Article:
Six lions, six tigers, two caracals and an African wild dog have been rescued from war-torn Ukraine and driven to safety in Poland.
The animals were from a rescue sanctuary in Kyiv near an airport that has been the scene of intense fighting.
But dozens of others were left behind when staff scrambled to save as many of the 80 animals as they could.
And about 4,000 remain at Kyiv Zoo, which says it has food for only around 10 more days as Russia’s brutal assault closes in on the city.
Natalia Popova, who runs the sanctuary, feared her charges would “either die from bombs or starvation”.
She was forced to select those that had the best chance of surviving the journey, and asked for help with the rescue mission from Poznan Zoo in western Poland.
The destruction caused by Russian attacks in Zhytomyr, northwestern Ukraine, and other bombardment zones was so bad that the convoy had to go a long way round, the Polish zoo said.
“They had to turn back many times, because all the roads were blown up, full of holes, impossible to pass with such cargo, which is why it took so long,” said Malgorzata Chodyla. But here they are, and we just can’t believe it.”
A first attempt to make the journey failed when the lorry’s path was blocked by Russian tanks.
Ms Chodyla said all the animals, including tiger cubs, survived the long journey, but the zoo was worried about a 17-year-old female tiger who looked very tired.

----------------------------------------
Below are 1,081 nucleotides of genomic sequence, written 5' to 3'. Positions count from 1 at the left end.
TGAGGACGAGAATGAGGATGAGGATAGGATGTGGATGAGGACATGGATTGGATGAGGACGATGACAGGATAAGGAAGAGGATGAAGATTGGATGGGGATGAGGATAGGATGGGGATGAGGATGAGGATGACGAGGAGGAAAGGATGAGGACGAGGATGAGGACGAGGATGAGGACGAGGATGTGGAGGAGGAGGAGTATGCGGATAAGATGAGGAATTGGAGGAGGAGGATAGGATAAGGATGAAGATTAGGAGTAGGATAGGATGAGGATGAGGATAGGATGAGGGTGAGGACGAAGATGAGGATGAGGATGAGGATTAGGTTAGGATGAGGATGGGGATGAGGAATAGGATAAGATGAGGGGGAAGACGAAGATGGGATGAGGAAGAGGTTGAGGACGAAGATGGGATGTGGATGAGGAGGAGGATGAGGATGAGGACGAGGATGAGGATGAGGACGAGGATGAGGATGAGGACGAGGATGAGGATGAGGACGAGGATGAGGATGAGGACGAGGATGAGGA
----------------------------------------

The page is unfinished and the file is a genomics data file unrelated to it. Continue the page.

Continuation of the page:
Three older men with no experience in handling wild animals, who helped the convoy, had now gone back to Kyiv to defend their city, she said.
The animals may be taken further west as a Belgian sanctuary has offered to take the lions and the African wild dog, she added.
However, there are fears for the 4,000 creatures at Kyiv Zoo, including elephants, camels and Ukraine’s only gorilla.
The zoo has not yet sent any of its animals to safety – and says it has food for only around 10 more days.
Elephants and some other animals are being given sedatives to calm them down during the explosions and shooting from the close bombardment.
Other animals have been moved to enclosures indoors or underground.
The zoo says it has energy, water, heat and food – but for only around 10 days.
The zoo posted on Facebook on Wednesday: “Zoo staff — zookeepers, veterinarians, engineers and more — are on site 24/7. All animals are fed and well cared for. There is light, heat and water.”
Earlier, staff wrote: “Animals are terrified by the loud sounds of explosions, but our vets are constantly monitoring their condition.”
The Network for Animals organization has been delivering pet food to a shelter in Starokostyantyniv that is rescuing animals left homeless by the war.
The Independent has a proud history of campaigning for the rights of the most vulnerable, and we first ran our Refugees Welcome campaign during the war in Syria in 2015. Now, as we renew our campaign and launch this petition in the wake of the Ukrainian crisis , we are calling on the government to go further and faster to ensure help is delivered. To find out more about our Refugees Welcome campaign, click here. To sign the petition click here. If you wish to donate then please click here for our GoFundMe page
George Holan is chief editor at Plainsmen Post and has articles published in many notable publications in the last decade.